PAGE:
Other Thoughts:

-Alaric successfully daggered Kol, which was a triumphant moment for him. A less triumphant moment for Alaric happened in the final scene when he found out that Meredith Fell is the woman who killed Bill Forbes and her ex-boyfriend with a knife. Lest we forget she also tried to kill Alaric. She had an alibi. I hoped for someone different as the killer, but the Meredith reveal makes sense. Anyway, Meredith shot Alaric before the episode smashed to black. Is Alaric actually dead? I doubt it. TVD's killed off Alaric 56 times already THIS SEASON.

-There were two lingering shots on a glass of blood, as well a scene in which Stefan held a bag of blood. Damon's observations that Stefan's trying to return to his old self wasn't surprising given the evidence. Stefan admitted that he hadn't had human blood since he nearly drove Elena off of the Wickery Bridge. I'm a fan of stable and good-hearted Stefan so I've no qualms with this.

-New episodes won't return until March 15. The previews were for the much anticipated Damon flashback episode. I'm looking forward to it.

-Evan Bleiweiss & Michael Narducci wrote "All My Children." Pascal Verschooris directed it.


Wednesday, February 15, 2012

Revenge "Chaos" Review

Well, that was a letdown.

Six months is an awfully long time to build towards an event. The first minutes of the "Pilot" showed the climatic denouement of "Chaos." We didn't know the characters or the context. I firmly believed that Daniel would die in tonight's episode; it was a silly thing considering the tricks night-time soaps have up their sleeves. Indeed, a twist happened. Everything we saw at the end of the pilot was completely different in context. I suppose I expected a game-changing episode for Revenge, one in which Emily's secret would be discovered, and the course of the show would change. The ABC promo department assisted in such delusions. I should've known that Revenge wouldn't produce a game-changing episode in their first season. The premise of Revenge would've been shot, and the show would've struggled to tell a story in which everyone knew about Emily's secret. Instead, Emily kept her secret, Tyler's dead, other character dynamics became chaotic, and Satoshi returned to change the game of Emily's revenge.

Tyler's return signaled a return to the nonsense storytelling. "Chaos" became 80% less interesting when Emily learned that he stole her secret box from her house. Tyler's turn from envious sociopath to full-fledged psychopath several episodes ago didn't work mostly because it felt like a sudden decision by the staff to reach a certain point in the story. This certain part of the story is "Chaos" in which he holds Fake Amanda hostage, gets $5 million from Emily, announces his plan to frame Emily for the murder of Daniel Grayson at the Fire & Ice engagement party. Tyler's actions weren't unbelievable, or unearned; in fact, his motivations made sense, were rooted in the storytelling, and consistent with what we've seen from him. His exit was abrupt, and honestly, his arc needed a little more closure. Tyler was Emily's most formidable threat, someone savvy enough to break into her house and steal from her, someone unafraid to take her head on because he's mentally unbalanced.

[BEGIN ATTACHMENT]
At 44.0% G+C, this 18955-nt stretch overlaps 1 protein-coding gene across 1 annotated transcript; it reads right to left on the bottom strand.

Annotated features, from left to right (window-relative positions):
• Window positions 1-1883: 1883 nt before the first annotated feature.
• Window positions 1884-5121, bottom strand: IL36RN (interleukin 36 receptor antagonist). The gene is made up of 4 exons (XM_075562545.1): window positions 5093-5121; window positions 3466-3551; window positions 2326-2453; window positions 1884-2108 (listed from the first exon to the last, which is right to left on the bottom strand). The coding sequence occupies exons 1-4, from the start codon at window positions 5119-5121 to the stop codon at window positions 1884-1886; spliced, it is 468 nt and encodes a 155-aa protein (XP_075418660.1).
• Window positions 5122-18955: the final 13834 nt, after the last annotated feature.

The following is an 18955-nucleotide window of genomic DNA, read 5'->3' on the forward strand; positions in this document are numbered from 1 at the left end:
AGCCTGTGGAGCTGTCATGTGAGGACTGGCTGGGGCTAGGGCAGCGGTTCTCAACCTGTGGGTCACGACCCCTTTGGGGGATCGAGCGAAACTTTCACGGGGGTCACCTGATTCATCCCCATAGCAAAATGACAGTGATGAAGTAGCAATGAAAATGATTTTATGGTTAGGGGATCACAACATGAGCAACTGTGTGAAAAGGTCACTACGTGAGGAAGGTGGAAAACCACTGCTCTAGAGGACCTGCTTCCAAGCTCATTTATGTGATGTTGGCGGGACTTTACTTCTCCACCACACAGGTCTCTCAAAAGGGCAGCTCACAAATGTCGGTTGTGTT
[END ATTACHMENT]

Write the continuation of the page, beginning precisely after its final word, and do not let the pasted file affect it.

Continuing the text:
The enemies picked up from where they left off: threats, weaponry, blackmail, and ransom. Unfortunately for Emily, Tyler successfully turned Fake Amanda against her. Fake Amanda looked through the secret box, learned about Emily framing her for the Treadwell fire, and saw the many texts from Jack that Emily withheld from her. Of course, Fake Amanda eventually changed her mind and bailed on Tyler, taking the $5 million with her. I liked how the writers brought back the sexual overtones between Fake Amanda and Emily; that aspect of their relationship remains essentially unexplored, but Fake Amanda admitted she believed her former cellmate was, in fact, her soul mate. Fake Amanda didn't react as a betrayed friend but, rather, as a betrayed lover. Unfortunately, the story dictated just one scene between the characters. But Fake Amanda's treachery gave Tyler necessary leverage to suggest that his plan would succeed, at least for me.

Emily's been in the position of damage control for quite a few episodes. We've seen the people around her complicate matters just because they care about her. Emily can't actively stop Tyler without blowing her cover; I suppose it's a testament to Emily that she's willing to let Tyler fly about town without medication and a potentially disastrous plan. Nolan implores her to leave town, but she reminds him of the promise he made her, to help ensure the execution of her grand plans for revenge. She's resolute throughout the ordeal, though nervous about Tyler harming innocent people. Luckily, the only one harmed is the most dangerous person in Emily's life: Tyler. Satoshi's return injected a new energy into Emily's plans. Clearly, she needs help. Things around her have gone to shit; when she's not getting her childhood crush beaten to a pulp, she's putting Fake Amanda in danger, or Nolan. Satoshi's the calming presence everyone needs in their lives, revenge driven or not. He's like one's distant brother or sister, or best friend, who returns to help you clear your mind, re-focus, breathe, and start anew.